One senior backbencher told The Independent: “There’s a real fear she is beginning to think she should stay, that she doesn’t want her time to be defined by Brexit.
“But frankly, that is the only reason she is in the job. To take one for the team and then allow someone else to come in with a vision.”
“Overall, the Chequers proposals represent the intellectual error of believing that we can be half-in, half-out: that it is somehow safer and easier for large parts of our national life to remain governed by the EU even though we are no longer in the EU,” he writes.
“They are in that sense a democratic disaster. There is nothing safe or ‘pragmatic’ in being bound by rules over which we have no say, interpreted by a federalist court.
“The Chequers proposals are the worst of both worlds. They are a moral and intellectual humiliation for this country. It is almost incredible that after two years this should be the opening bid of the British government.”
Johnson, who quit the cabinet in July, also argues for a new withdrawal agreement which states that the Irish border question will be settled as part of the deal on the future economic arrangements.
His trade deal proposal is based on the agreement Canada has with the EU, the EU-Canada Comprehensive Economic and Trade Agreement (CETA).
CETA allows Canada to access the European market on improved terms while not being a member, so it does not have to pay into the EU budget, follow ECJ laws or adopt freedom of movement.
Nearly all tariffs are being eliminated on imports and exports between the countries, while there are increased opportunities for companies to do business and workers to move between the territories.
As a result, Johnson has christened his proposal “SuperCanada” and says the UK should spend the Brexit implementation period negotiating the agreement.
He adds: “This is the time to get it right. This is the approach that allows this country really to exploit the opportunities of Brexit, to diverge and legislate effectively for the new technologies and businesses in which the UK has such a lead.
“This is an opportunity for the UK to become more dynamic and more successful, and we should not be shy of saying that – and we should recognise that it is exactly this potential our EU partners seek to constrain.”
Johnson concludes with a rallying cry to the his fellow Conservative MPs, saying “this is the moment to change the course of the negotiations and do justice to the ambitions and potential of Brexit”, and warning “that future generations will not lightly forgive us if we fail”.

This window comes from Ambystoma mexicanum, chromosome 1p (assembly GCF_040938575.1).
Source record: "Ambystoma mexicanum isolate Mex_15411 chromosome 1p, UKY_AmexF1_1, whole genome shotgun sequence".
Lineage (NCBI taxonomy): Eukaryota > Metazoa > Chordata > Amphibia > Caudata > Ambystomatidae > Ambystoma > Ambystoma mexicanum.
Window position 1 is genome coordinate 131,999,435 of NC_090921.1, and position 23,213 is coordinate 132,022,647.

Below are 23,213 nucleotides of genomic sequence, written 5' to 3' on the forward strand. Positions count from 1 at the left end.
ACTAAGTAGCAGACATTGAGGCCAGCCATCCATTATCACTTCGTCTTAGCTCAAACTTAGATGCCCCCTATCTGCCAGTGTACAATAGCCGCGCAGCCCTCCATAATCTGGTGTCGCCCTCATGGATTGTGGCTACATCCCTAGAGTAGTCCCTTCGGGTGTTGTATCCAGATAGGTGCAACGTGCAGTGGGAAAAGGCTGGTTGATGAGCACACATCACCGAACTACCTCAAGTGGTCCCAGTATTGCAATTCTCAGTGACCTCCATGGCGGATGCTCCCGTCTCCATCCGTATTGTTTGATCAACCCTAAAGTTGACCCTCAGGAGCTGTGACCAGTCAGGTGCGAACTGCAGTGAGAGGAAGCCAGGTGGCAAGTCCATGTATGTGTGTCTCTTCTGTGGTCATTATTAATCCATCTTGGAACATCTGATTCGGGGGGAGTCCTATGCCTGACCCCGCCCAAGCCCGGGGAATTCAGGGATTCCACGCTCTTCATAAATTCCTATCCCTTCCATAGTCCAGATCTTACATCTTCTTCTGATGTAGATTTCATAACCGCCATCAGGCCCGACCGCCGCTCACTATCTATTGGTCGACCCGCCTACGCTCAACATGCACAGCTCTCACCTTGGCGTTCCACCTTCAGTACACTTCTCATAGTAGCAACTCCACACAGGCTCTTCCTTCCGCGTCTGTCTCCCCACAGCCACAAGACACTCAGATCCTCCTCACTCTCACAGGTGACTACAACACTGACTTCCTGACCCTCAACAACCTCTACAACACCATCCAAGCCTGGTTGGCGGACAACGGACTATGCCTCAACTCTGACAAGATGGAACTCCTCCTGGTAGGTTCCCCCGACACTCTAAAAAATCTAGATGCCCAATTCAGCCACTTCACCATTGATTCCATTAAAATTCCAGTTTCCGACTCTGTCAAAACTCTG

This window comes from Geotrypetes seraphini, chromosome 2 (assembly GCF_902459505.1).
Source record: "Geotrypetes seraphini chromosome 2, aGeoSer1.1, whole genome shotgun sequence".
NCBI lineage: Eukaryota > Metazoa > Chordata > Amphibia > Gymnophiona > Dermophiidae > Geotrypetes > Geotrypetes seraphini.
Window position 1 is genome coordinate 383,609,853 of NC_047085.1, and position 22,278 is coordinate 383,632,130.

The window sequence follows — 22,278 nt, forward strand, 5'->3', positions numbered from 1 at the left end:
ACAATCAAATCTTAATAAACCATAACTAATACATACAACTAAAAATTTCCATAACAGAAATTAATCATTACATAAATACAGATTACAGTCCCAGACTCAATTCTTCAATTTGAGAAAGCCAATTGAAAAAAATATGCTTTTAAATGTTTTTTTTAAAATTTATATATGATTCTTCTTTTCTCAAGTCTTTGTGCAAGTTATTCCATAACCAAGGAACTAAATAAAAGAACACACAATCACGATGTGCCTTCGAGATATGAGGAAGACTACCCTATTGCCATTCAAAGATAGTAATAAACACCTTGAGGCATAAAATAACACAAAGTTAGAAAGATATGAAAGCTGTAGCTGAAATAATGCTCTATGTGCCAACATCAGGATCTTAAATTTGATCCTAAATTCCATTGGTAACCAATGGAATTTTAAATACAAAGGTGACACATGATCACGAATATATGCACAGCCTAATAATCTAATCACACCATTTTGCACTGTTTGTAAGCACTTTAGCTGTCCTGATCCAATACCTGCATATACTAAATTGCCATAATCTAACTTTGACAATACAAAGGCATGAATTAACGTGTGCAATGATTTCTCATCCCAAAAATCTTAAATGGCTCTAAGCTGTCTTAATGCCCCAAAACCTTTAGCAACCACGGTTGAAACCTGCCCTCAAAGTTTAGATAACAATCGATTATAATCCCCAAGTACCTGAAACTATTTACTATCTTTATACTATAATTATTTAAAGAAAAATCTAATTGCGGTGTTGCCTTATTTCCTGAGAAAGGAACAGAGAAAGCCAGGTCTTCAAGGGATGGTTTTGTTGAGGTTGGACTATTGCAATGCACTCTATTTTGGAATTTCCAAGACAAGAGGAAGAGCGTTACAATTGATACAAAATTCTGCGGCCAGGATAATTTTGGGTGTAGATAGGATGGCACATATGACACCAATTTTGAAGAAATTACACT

His comments come just two days before the start of the Conservative Party conference in Birmingham where Brexit is expected to feature heavily.
Just days ago, the current Foreign Secretary Jeremy Hunt called for calm over the current Brexit impasse – claiming there was always going to come a point in negotiations “where everyone was looking into the abyss”.
Hunt also backed the prime minister’s resolve and warned the EU and doubters in the UK that “underestimating Theresa May is one of the biggest mistakes that you could make right now”.
May’s Chequers plan was publicly rejected by EU leaders in Salzburg last week and both Labour and Tory Eurosceptics said they would vote against any such proposal.
Esterson says he has a “very, very healthy relationship” with the Federation of Small Businesses, while the Institute for Directors and the CBI – lobby groups representing bosses and big firms respectively – are now starting to take the party seriously, despite the fiery rhetoric that comes from a party that’s vowed to radically alter the balance of power in Britain.
AIWA! NO!/MATT FOSTER,The House Magazine//As some high-profile Tory MPs change their tone towards industry, Bill Esterson says Labour is now “the true party of small business”. But does he have the policies to back up the claim? Matt Foster speaks to the Shadow Minister.
Firstly, an apology. This interview is not accompanied by snaps of Bill Esterson in “a very stylish pink top hat, a pair of glasses and a pink jacket” – but the pictures are out there somewhere. As we pull up a chair in his Portcullis House office, the Shadow Business Minister reveals that he’s just undergone a speedy change of clothes after donning the snazzy gear for a breast cancer charity’s flagship ‘Wear It Pink’ campaign. Sadly, the riotous headgear is long gone as we sit down to dig into the detail of his party’s pitch to business – but thanks to Tory heavyweight Boris Johnson, Esterson’s brief is hardly lacking a flash of colour at the moment.